Sunshine brings busy spell for Rhyl RNLI volunteers
Soaring temperatures saw people flocking to the North Wales coast over the last few days, meaning a busy time for Rhyl RNLI volunteer lifeboat crew.
The crew of Rhyl RNLI’s inshore lifeboat were kept busy on Wednesday (8 August) due to the good weather and an off-shore breeze.
Rhyl’s inshore lifeboat launched at 2.30pm to an inflatable that was getting blown out to sea off Kinmel Bay, Conwy. Once on scene the crew found an unoccupied dinghy and conducted a search of the area. As they were conducting this search Rhyl lifeboat station spotted another inflatable approximately a mile off Towyn Beach. The inshore lifeboat quickly arrived on scene to find an inflatable ring with no one on board. A search commenced down wind and it was concluded that all was safe and well and the inshore lifeboat was requested to return to the lifeboat station.
As the inshore lifeboat was returning, Rhyl Coastguards reported that a dinghy off Kinmel Bay was being blown out to sea with two occupants on board. As the inshore lifeboat arrived the dinghy was returning safely to shore and sea safety advice was given.
At this time another call had come in with concerns for two people in a dinghy off Towyn. The inshore lifeboat arrived on scene within minutes and gave sea safety advice and escorted the dinghy and their occupants safely ashore.
Once again, the inshore lifeboat then started to return to station as Holyhead Coastguard received a 999 call that a dinghy was getting blown out to sea off Towyn with one person on board and a family member had entered the water to help them back ashore. As the lifeboat arrived on scene the volunteer crew found a group of people helping the two people out the water. The crew had to make an emergency beaching to provide the casualty with first aid.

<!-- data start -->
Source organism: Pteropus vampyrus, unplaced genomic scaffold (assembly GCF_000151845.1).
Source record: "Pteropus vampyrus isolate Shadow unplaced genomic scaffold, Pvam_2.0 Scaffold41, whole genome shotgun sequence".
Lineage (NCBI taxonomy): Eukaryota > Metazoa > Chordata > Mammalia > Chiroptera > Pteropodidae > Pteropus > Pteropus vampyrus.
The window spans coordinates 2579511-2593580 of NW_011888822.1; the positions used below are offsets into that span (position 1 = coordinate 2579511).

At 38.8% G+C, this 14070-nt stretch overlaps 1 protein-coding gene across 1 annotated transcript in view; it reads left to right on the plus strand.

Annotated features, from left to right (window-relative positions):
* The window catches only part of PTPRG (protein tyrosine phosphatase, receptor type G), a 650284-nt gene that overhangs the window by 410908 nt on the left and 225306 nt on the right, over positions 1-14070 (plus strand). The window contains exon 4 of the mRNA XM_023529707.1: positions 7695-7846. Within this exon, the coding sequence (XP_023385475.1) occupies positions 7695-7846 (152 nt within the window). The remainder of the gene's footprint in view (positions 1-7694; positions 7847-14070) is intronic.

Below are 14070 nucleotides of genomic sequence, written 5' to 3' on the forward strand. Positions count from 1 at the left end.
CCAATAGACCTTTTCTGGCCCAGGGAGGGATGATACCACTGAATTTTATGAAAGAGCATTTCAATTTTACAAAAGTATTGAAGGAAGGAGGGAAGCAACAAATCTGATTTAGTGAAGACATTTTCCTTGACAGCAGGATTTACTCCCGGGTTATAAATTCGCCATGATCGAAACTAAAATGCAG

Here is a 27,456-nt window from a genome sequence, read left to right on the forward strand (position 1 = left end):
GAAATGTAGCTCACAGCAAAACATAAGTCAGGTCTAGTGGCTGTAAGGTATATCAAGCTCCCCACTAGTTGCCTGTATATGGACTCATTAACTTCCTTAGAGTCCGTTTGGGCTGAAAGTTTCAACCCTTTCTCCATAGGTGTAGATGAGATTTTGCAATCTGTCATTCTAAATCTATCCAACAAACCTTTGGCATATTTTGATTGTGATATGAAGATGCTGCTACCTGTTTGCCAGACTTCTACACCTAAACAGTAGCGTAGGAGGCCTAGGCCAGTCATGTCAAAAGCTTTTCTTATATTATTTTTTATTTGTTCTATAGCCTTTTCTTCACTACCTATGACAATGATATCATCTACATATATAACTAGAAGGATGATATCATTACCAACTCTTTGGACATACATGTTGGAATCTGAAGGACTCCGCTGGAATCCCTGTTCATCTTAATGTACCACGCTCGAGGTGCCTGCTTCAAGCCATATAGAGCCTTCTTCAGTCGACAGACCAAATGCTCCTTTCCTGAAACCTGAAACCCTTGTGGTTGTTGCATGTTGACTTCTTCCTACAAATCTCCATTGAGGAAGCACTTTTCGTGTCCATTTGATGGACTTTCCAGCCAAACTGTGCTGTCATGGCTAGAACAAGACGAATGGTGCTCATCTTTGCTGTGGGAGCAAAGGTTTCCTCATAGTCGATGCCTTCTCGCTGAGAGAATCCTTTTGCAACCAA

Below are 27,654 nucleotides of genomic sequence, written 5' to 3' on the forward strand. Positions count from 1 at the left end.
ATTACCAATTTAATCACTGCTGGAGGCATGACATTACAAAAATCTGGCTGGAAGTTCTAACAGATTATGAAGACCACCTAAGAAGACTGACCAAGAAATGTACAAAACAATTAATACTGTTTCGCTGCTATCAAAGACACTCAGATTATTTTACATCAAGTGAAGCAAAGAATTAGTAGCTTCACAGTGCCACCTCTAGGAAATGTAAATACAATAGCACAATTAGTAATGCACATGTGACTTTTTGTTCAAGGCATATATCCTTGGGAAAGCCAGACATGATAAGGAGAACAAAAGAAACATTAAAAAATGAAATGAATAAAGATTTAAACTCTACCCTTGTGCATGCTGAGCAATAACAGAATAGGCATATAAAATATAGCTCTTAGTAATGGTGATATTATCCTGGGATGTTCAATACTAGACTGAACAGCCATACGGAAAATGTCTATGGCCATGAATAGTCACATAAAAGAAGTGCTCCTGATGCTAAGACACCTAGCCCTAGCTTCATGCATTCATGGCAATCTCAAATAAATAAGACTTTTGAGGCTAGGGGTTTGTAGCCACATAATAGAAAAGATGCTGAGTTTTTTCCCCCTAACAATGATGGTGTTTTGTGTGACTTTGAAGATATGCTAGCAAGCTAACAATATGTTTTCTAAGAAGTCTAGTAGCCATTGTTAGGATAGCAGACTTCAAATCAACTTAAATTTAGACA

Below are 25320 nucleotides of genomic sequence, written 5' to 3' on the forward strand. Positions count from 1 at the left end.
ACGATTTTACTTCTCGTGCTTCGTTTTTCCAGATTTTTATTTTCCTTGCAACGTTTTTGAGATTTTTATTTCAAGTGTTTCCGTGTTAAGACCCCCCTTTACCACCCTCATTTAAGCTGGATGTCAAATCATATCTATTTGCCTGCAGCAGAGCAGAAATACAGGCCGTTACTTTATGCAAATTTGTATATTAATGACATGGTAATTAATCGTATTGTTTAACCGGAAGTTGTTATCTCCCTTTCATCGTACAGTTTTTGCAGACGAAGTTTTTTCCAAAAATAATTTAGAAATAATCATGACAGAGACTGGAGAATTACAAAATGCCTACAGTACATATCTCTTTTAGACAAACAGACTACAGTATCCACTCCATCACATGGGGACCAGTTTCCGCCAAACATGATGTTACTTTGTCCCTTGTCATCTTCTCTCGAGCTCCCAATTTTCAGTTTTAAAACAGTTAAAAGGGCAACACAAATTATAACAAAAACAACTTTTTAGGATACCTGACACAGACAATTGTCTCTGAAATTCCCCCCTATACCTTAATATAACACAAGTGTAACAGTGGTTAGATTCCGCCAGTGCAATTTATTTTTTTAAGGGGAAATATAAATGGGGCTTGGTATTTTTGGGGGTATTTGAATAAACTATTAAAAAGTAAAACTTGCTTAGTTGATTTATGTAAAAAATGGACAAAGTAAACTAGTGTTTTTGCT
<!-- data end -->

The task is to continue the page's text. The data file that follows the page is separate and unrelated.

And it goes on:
Moments later Rhyl Coastguard arrived on scene and requested the Coastgaurd Search and Rescue helicopter to evacuate the casualty to hospital. As the helicopter arrived on scene the RNLI volunteer crew assisted the helicopter crew to eveacuate the casualty. The crew then returned to station.
As the inshore lifeboat arrived at the station, Holyhead Coastguard requested the inshore lifeboat to launch to help Rhyl RNLI Lifeguards and Rhyl Coastguards to search for three missing children.
After a search of the area was completed and all children had been reunited with their parents the inshore lifeboat returned to station once more.
Rhyl RNLI Lifeboat Coxswain, Martin Jones, said: 'After a busy few days for Rhyl RNLI volunteers, HM Coastguards and Rhyl RNLI lifeguards, the team continued to work non-stop today to ensure everyone enjoying the beach was safe.'
He continued: 'If you are heading to the beach please remember to check tidal information, weather and ensure young children are aware of the dangers. If you are concerned for anyone’s safety whilst at the beach, please report this to a local lifeguard or phone 999 and ask for the Coastguards.
Blow-up toys and other inflatables are designed for pools, not the sea where they can easily be swept out. We advise that people never use them when orange windsock is flying, as this indicates offshore winds which will blow inflatables further out to sea.'
For more information please contact Colin Jones, Rhyl RNLI Deputy Lifeboat Press Officer, on 07813 688654 or by email on firstname.lastname@example.org or Chris Cousens, RNLI Press Officer, Wales and West, on 07748 265496 or 01745 585162 or by email on email@example.com.
Key facts about the RNLI
The RNLI charity saves lives at sea. Its volunteers provide a 24-hour search and rescue service around the United Kingdom and Republic of Ireland coasts. The RNLI operates over 238 lifeboat stations in the UK and Ireland and more than 240 lifeguard units on beaches around the UK and Channel Islands. The RNLI is independent of Coastguard and government and depends on voluntary donations and legacies to maintain its rescue service. Since the RNLI was founded in 1824, its lifeboat crews and lifeguards have saved over 142,700 lives.